I have had a fascination for ganseys for nigh on 30 years and have knitted a few. I went so far as to knit one in the round using 14″ deadly sharp steel dpns and a knitting belt for authenticity’s sake. In the 1980s and 1990s I acquired every book I could find on ganseys and traditional British knitting. (I have a copy of the original edition of The Old Hand Knitters of the Dales that was recently re-released with a new foreword, photographs of original Dales knits, and patterns by Penelope Lister Hemingway, the author of River Ganseys.

River Ganseys has lots of photos and illustrations that I have never seen before, a delight considering how many books I have on the topic of gansey knitting. And it is fascinating reading.

In addition to a carefully researched history, there is a chapter entitled “Gansey Knitting 101″ that has all the nuts and bolts and how-tos for knitting a gansey using traditional techniques. There is also a great chapter on spinning yarn for gansey knitting.

And, of course, there are some lovely gansey patterns. There are 7 patterns in all, and you can see them on Ravelry, here. All but one of them use traditional 5-ply gansey wool, and one is knit from a fingering weight wool from Blacker Yarns.

Here are my favorites — all very traditional looking designs based on historical examples.

This is Phoebe Carr:

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And Lizzie Lee:

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And Ebiezzer:

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Another beautiful gansey. My only complaint with this pattern is that, oddly, it only goes up to size 34″.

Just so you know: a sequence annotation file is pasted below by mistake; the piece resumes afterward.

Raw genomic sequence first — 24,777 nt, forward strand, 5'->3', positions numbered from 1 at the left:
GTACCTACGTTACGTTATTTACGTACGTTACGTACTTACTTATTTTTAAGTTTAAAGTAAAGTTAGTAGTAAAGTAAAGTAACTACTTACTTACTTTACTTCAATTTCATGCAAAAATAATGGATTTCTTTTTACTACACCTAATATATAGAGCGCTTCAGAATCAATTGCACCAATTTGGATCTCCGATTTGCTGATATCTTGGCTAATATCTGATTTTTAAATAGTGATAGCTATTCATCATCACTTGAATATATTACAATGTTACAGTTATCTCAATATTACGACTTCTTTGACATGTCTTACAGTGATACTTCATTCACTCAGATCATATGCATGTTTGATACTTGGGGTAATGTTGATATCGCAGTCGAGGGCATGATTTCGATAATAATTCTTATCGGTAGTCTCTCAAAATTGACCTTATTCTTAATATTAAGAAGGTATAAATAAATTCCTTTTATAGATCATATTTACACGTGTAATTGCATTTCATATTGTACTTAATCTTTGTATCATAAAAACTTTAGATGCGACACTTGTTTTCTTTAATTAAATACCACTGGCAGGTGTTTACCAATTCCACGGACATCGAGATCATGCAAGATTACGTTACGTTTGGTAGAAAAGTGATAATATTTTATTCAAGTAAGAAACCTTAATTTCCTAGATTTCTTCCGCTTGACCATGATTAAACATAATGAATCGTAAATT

All in all, this is a fascinating book, and I read it cover to cover and thoroughly enjoyed it. Anyone with any interest in ganseys will find it worthwhile!

Once again, the publisher has generously authorized me to give away a copy of the eBook to one of my readers. Who’d like it?

To be entered in the drawing for a copy of River Ganseysplease leave a comment on this blog post by 11:00 a.m. Eastern Time, Sunday, December 13, 2015. The random number generator will select a winner.

Meanwhile at home, the Little Prince takes a well-deserved nap after some extended play. He is napping on his toy to ensure it does not escape.

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Obsessive Knitting

The winner of the giveaway for a copy of Cast Iron, Cast On, Cooking and Knitting Through the Seasons by Calley Hastings and Becky Herrick is Beverley, who has been emailed.  Thanks to all who entered the giveaway! I’ll have another review on Wednesday, with another giveaway, so please check back then.

Thanks also for your nice comments about Dottie and Inga’s new dresses. I knit them each a new dress for every month in 2015, so now I think I am done. Their December dresses were knit from Madelinetosh Tosh Sock. So for 2016, I’ll have to think of something else to do obsessively. I have some ideas . . .

Speaking of obsession, I am back to working on something I’ve been obsessing about a lot: a colorwork cowl. I really love cowls, or infinity scarves, as they are sometimes called. Of all the things I have knit lately, cowls are the things I get the most use from in winter months. I started a new one this past week:

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This is my own design, and it consists of all smaller pattern motifs, or border patterns. They are all based on traditional Nordic designs, and no two patterns will repeat.

The yarn I am using is wonderful: Dragonfly Fibers Djinni Sock (merino/cashmere/nylon) fingering weight yarn, in the Silver Fox and Heliotrope colorways. I have been a fan of Dragonfly Fibers deep rich colors for years, and this cashmere blend yarn is a dream to knit.

I have a feeling that Loki would enjoy sinking his little claws into this yarn, but he will not get the chance to do so if I can help it!

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“Who, me?”